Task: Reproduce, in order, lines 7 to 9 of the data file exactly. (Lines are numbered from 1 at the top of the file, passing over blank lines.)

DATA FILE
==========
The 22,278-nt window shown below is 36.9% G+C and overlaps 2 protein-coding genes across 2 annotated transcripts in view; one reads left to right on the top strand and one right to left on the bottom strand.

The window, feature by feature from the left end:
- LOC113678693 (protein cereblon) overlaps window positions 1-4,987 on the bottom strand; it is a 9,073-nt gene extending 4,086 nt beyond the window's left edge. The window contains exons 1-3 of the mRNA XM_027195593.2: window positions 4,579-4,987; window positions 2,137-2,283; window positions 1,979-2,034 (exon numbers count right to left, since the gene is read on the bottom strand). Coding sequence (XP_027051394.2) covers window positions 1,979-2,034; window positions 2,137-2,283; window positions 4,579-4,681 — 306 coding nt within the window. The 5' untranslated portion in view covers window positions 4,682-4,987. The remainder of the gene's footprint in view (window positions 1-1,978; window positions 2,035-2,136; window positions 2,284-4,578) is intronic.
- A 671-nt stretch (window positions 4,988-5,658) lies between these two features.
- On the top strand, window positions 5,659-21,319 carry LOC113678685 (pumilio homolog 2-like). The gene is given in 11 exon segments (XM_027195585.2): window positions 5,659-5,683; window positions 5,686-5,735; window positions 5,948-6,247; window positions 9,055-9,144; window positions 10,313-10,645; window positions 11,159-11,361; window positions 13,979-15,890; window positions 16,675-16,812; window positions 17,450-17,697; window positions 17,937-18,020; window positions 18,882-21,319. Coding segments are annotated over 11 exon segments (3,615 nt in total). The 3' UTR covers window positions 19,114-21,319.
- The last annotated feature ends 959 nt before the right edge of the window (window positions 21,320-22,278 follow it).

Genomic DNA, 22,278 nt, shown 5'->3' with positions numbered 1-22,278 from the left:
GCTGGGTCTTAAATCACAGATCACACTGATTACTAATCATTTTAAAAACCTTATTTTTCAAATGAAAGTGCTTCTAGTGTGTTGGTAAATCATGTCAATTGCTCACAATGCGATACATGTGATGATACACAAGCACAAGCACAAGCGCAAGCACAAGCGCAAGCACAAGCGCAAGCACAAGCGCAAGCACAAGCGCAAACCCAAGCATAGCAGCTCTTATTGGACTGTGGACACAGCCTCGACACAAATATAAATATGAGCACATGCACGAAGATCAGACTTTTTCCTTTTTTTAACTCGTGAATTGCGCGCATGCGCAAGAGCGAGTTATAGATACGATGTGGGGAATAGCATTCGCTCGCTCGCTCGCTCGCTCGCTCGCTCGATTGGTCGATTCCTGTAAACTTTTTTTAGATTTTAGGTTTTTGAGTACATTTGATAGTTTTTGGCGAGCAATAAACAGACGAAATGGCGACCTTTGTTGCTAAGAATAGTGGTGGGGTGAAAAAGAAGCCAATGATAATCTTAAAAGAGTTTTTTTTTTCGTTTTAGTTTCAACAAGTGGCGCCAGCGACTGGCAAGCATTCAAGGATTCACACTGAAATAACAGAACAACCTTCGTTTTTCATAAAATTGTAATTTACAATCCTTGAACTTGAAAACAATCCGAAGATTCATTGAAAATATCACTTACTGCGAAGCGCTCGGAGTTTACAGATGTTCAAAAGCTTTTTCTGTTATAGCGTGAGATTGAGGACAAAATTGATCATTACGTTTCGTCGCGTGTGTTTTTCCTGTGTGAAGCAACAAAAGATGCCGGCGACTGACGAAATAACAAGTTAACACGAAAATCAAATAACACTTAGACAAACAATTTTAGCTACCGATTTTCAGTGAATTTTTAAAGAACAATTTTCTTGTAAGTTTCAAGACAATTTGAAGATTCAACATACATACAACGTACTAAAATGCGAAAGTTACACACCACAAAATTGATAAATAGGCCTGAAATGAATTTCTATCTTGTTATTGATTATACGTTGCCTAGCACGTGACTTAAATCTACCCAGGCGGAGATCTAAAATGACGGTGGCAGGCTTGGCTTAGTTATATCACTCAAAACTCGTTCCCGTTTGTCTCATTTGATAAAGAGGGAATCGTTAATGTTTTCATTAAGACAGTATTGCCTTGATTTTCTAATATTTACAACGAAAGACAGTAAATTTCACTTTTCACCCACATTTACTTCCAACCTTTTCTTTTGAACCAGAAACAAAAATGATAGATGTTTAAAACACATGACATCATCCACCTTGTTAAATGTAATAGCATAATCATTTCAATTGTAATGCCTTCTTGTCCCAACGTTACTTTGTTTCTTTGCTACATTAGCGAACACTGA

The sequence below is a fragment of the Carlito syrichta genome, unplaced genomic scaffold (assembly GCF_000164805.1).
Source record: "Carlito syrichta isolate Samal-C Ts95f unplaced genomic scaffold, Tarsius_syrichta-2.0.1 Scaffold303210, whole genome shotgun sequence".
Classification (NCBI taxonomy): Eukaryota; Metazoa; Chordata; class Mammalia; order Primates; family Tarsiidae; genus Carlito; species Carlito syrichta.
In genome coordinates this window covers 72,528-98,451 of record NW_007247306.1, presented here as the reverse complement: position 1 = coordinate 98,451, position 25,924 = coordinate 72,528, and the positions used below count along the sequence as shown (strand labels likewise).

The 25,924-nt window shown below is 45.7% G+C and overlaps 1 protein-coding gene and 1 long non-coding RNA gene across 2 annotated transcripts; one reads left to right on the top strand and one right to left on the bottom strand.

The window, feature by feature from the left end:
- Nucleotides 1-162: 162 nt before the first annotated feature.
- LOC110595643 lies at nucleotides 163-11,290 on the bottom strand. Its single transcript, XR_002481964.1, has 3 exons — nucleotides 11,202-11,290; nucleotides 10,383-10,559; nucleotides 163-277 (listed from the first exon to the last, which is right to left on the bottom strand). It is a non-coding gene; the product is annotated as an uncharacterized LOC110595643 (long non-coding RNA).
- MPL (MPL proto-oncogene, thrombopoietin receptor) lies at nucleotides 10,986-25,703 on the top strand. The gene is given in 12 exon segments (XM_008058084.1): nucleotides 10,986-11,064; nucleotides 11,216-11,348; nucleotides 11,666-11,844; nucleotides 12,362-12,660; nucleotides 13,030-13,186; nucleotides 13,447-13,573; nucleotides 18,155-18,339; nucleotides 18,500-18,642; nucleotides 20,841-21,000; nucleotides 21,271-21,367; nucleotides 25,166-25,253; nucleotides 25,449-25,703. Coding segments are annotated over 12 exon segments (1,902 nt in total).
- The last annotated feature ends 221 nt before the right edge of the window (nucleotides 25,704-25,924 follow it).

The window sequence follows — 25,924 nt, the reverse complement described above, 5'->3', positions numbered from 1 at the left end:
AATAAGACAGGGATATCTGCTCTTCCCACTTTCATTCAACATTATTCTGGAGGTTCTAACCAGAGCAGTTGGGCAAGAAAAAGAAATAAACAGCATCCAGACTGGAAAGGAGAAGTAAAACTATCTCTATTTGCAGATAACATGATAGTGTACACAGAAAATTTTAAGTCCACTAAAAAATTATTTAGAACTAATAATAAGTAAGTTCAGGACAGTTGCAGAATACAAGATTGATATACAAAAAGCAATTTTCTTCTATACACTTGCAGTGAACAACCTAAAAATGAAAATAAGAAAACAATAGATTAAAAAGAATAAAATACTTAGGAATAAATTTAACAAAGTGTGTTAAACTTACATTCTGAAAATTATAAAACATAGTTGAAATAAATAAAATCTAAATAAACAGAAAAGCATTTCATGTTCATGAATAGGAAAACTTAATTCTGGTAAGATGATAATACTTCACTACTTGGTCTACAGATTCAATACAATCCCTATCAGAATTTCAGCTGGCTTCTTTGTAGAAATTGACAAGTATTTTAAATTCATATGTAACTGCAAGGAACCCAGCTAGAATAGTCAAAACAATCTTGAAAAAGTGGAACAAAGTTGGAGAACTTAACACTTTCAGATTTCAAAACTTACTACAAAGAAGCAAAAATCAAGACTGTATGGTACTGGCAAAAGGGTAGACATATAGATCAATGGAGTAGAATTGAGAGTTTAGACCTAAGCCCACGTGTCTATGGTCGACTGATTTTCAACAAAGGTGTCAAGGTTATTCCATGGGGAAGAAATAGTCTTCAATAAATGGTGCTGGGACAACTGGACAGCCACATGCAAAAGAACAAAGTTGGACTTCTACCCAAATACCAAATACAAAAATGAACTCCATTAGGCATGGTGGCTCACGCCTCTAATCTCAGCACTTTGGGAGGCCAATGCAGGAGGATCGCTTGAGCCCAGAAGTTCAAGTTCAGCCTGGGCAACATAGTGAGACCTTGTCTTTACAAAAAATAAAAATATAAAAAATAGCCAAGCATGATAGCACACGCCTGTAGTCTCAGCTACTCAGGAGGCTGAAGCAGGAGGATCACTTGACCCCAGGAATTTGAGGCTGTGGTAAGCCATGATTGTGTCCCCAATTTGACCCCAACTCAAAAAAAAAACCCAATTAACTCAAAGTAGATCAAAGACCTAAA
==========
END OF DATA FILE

Genomic DNA, 22,278 nt, shown 5'->3' with positions numbered 1-22,278 from the left:
GCTGGGTCTTAAATCACAGATCACACTGATTACTAATCATTTTAAAAACCTTATTTTTCAAATGAAAGTGCTTCTAGTGTGTTGGTAAATCATGTCAATTGCTCACAATGCGATACATGTGATGATACACAAGCACAAGCACAAGCGCAAGCACAAGCGCAAGCACAAGCGCAAGCACAAGCGCAAGCACAAGCGCAAACCCAAGCATAGCAGCTCTTATTGGACTGTGGACACAGCCTCGACACAAATATAAATATGAGCACATGCACGAAGATCAGACTTTTTCCTTTTTTTAACTCGTGAATTGCGCGCATGCGCAAGAGCGAGTTATAGATACGATGTGGGGAATAGCATTCGCTCGCTCGCTCGCTCGCTCGCTCGCTCGATTGGTCGATTCCTGTAAACTTTTTTTAGATTTTAGGTTTTTGAGTACATTTGATAGTTTTTGGCGAGCAATAAACAGACGAAATGGCGACCTTTGTTGCTAAGAATAGTGGTGGGGTGAAAAAGAAGCCAATGATAATCTTAAAAGAGTTTTTTTTTTCGTTTTAGTTTCAACAAGTGGCGCCAGCGACTGGCAAGCATTCAAGGATTCACACTGAAATAACAGAACAACCTTCGTTTTTCATAAAATTGTAATTTACAATCCTTGAACTTGAAAACAATCCGAAGATTCATTGAAAATATCACTTACTGCGAAGCGCTCGGAGTTTACAGATGTTCAAAAGCTTTTTCTGTTATAGCGTGAGATTGAGGACAAAATTGATCATTACGTTTCGTCGCGTGTGTTTTTCCTGTGTGAAGCAACAAAAGATGCCGGCGACTGACGAAATAACAAGTTAACACGAAAATCAAATAACACTTAGACAAACAATTTTAGCTACCGATTTTCAGTGAATTTTTAAAGAACAATTTTCTTGTAAGTTTCAAGACAATTTGAAGATTCAACATACATACAACGTACTAAAATGCGAAAGTTACACACCACAAAATTGATAAATAGGCCTGAAATGAATTTCTATCTTGTTATTGATTATACGTTGCCTAGCACGTGACTTAAATCTACCCAGGCGGAGATCTAAAATGACGGTGGCAGGCTTGGCTTAGTTATATCACTCAAAACTCGTTCCCGTTTGTCTCATTTGATAAAGAGGGAATCGTTAATGTTTTCATTAAGACAGTATTGCCTTGATTTTCTAATATTTACAACGAAAGACAGTAAATTTCACTTTTCACCCACATTTACTTCCAACCTTTTCTTTTGAACCAGAAACAAAAATGATAGATGTTTAAAACACATGACATCATCCACCTTGTTAAATGTAATAGCATAATCATTTCAATTGTAATGCCTTCTTGTCCCAACGTTACTTTGTTTCTTTGCTACATTAGCGAACACTGA

The sequence below is a fragment of the Carlito syrichta genome, unplaced genomic scaffold (assembly GCF_000164805.1).